Academic journal article Public Health Reviews; Rennes

Public Health Interventions to Combat Micronutrient Deficiencies

Academic journal article Public Health Reviews; Rennes

Public Health Interventions to Combat Micronutrient Deficiencies

Article excerpt

INTRODUCTION: THE IMPORTANCE OF ACTION

Micronutrient deficiencies rank among the top twenty risk factors for morbidity and impaired quality of life worldwide, with particular burdens falling on populations in poor countries, on children, and in the case of iron deficiency, on women of childbearing age.1 Amelioration of these deficiencies is among the most cost-effective of public health interventions in improving overall health, the outcomes of common infectious diseases, and quality of life.2,3

There are a number of approaches that have been utilized at different times and in different populations, most often in attempts to deliver single nutrients known to be limiting for a population, but increasingly with attention to multiple micronutrients and to integrated public health programs. The reader is referred to the most comprehensive review to date of interventions to improve nutrition with a focus on maternal and child nutrition, namely that of Bhutta et al.4 (2008 Lancet Series on Maternal and Child Undernutrition). The present review will mention several of these approaches, followed by attention to the successes of integrated programs.

EDUCATION AND DIETARY DIVERSIFICATION

While information and education are clearly valuable and valued among populations at nutritional risk, there are few instances of documented substantial impact from this approach alone. The chances of success are good only when there are no other serious constraining factors in terms of access to foods, when the target audience is motivated and when the educational intervention is well designed and delivered. The major advantage to education and behavior change is sustainability. By definition, any changes in knowledge and practices will be within the economic and social capabilities of the target audience and transmissible to the next generation. This makes it possible to address multiple nutrient deficiencies simultaneously without risk of antagonistic interactions. There is some evidence that in relatively advantaged populations, targeted educational approaches can work well.5,6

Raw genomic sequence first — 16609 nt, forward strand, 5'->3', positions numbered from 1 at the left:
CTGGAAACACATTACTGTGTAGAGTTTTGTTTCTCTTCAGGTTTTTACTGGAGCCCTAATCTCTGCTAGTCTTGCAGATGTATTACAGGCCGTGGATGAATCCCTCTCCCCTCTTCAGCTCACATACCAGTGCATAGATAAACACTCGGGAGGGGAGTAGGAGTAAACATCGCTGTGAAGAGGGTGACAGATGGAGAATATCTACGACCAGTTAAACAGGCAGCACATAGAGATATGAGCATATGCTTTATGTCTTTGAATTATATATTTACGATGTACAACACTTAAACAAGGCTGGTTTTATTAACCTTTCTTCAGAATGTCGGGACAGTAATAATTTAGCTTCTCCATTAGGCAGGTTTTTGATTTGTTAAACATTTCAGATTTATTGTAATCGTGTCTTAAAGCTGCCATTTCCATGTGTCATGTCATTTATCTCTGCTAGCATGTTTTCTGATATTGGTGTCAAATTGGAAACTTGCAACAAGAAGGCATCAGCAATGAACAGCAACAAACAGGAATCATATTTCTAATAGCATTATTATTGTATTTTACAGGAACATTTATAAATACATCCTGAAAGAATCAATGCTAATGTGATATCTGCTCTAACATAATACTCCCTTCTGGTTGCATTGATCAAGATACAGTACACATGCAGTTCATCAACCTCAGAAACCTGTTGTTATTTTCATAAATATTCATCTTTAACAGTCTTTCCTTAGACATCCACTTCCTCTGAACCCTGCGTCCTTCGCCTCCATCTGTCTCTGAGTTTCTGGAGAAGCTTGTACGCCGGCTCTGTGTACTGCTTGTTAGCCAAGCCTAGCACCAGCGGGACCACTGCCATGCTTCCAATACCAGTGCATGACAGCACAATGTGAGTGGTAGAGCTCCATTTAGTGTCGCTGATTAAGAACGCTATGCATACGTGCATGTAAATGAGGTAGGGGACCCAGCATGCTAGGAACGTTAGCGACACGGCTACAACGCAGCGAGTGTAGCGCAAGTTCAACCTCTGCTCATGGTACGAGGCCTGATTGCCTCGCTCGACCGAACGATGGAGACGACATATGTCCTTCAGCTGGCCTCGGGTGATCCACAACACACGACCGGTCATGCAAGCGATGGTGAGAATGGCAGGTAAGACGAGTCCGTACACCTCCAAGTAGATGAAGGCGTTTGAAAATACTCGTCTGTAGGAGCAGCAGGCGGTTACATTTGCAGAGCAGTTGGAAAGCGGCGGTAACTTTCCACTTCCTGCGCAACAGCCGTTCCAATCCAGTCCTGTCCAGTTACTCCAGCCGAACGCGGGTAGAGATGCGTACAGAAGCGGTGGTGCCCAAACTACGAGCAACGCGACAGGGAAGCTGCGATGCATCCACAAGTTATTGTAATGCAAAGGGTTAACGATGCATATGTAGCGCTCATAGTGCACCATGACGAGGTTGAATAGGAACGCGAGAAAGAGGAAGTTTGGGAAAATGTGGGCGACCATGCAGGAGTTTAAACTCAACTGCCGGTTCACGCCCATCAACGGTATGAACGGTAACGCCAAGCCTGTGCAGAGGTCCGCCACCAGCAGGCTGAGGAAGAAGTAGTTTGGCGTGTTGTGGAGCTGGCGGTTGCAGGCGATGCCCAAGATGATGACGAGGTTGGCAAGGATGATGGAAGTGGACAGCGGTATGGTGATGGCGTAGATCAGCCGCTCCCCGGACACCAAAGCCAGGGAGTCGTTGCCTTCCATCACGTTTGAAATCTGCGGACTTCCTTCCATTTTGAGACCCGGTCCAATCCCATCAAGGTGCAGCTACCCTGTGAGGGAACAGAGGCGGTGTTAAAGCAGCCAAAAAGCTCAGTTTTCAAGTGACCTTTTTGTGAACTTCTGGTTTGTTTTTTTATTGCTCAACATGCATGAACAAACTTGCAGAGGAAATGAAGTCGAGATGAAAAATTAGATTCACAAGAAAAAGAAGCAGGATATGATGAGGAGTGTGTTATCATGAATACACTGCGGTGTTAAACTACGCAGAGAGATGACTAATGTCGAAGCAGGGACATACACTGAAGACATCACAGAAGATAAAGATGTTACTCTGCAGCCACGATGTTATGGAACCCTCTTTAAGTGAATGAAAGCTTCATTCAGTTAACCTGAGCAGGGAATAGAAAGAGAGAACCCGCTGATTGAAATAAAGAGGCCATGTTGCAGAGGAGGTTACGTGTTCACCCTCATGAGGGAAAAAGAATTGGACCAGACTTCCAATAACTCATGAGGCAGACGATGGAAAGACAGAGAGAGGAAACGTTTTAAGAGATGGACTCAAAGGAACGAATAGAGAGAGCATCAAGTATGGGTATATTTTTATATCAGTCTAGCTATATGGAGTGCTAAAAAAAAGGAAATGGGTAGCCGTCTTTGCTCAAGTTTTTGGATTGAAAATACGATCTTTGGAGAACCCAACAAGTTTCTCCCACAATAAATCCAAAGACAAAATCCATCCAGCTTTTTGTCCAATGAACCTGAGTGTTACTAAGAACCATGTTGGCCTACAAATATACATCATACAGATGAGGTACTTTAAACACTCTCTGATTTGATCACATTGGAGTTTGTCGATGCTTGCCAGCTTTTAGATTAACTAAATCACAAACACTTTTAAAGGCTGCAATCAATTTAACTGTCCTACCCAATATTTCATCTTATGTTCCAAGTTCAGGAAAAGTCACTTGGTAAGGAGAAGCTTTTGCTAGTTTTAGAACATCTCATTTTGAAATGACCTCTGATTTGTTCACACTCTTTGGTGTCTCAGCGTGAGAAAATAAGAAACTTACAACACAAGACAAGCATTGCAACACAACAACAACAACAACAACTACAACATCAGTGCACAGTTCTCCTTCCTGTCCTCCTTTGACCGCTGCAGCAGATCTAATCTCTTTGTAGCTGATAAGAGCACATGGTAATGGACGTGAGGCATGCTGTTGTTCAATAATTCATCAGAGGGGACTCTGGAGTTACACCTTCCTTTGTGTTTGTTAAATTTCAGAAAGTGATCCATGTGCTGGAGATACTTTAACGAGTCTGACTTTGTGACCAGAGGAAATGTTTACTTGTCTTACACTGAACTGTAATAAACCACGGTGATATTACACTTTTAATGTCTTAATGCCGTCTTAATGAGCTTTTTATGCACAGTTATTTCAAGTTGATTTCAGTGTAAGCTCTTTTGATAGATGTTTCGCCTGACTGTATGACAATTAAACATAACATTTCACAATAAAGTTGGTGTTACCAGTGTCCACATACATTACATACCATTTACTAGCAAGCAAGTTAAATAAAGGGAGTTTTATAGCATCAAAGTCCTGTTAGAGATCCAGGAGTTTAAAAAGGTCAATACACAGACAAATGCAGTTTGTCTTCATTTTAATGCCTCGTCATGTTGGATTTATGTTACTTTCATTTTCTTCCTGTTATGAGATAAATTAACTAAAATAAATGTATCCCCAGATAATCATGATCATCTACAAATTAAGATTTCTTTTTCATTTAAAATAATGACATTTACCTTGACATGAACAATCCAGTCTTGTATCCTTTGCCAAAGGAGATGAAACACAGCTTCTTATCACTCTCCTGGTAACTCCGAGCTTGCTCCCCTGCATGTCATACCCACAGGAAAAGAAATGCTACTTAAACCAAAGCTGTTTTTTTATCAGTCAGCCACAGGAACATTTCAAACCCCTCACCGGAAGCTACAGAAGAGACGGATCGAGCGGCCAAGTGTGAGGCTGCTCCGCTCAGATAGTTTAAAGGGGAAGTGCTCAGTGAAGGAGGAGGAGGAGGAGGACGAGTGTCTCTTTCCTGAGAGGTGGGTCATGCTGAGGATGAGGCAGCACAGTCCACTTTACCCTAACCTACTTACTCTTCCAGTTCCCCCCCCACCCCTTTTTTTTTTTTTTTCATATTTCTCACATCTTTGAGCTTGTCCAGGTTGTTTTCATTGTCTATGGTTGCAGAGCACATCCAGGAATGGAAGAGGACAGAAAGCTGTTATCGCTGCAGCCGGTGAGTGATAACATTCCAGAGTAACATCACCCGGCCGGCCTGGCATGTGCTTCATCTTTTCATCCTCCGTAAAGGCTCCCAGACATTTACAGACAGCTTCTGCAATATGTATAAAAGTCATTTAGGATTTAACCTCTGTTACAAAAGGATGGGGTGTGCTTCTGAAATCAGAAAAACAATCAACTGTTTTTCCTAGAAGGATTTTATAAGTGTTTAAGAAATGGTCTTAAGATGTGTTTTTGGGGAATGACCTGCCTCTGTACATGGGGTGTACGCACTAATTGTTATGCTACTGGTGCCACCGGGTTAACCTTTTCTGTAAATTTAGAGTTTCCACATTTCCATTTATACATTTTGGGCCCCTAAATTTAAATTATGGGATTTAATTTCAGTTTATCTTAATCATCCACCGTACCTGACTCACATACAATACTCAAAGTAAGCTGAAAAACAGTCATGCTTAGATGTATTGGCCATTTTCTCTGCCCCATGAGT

In the context of more impoverished environments, there is a growing literature supporting home- and food-based approaches to improve micronutrient status, as recently reviewed by Gibson and Anderson.7 The approaches they review focus on improvement of dietary zinc availability through encouragement of home production and use of animal source foods and home food processing strategies such as germination and fermentation to improve mineral availability. Their review provides an example of a successful dietary diversification/modification program developed and implemented in West Africa by Helen Keller International, along with consideration of requirements for scaling up such programs.

ECONOMIC GROWTH, POVERTY ERADICATION AND MICRONUTRIENT MALNUTRITION

Since the root cause of most malnutrition is poverty, there is always a policy-related argument that if economic growth can be achieved in poor countries, diets will improve with increased incomes and will preempt the need for additional public health interventions. While there is some basis for this argument, the weight of evidence points to a need for additional nutritional "safety nets." There is wide but not universal agreement that the virtual disappearance of iodine, niacin and other micronutrient deficiencies (excepting iron) in the period surrounding and following the Second World War was a combination of economic recovery after the Great Depression and of fortification of staple grains with micronutrients and of salt with iodine.8

However, the occurrence of economic shocks demonstrably set back progress against malnutrition in Southeast Asia in the late 1990s. The recent (2008) economic crisis has by recent estimates added several hundred million to the count of the world's malnourished within a very short period of time.9 Even if it were more predictable, general economic growth is a lagging predictor of nutritional improvement. …

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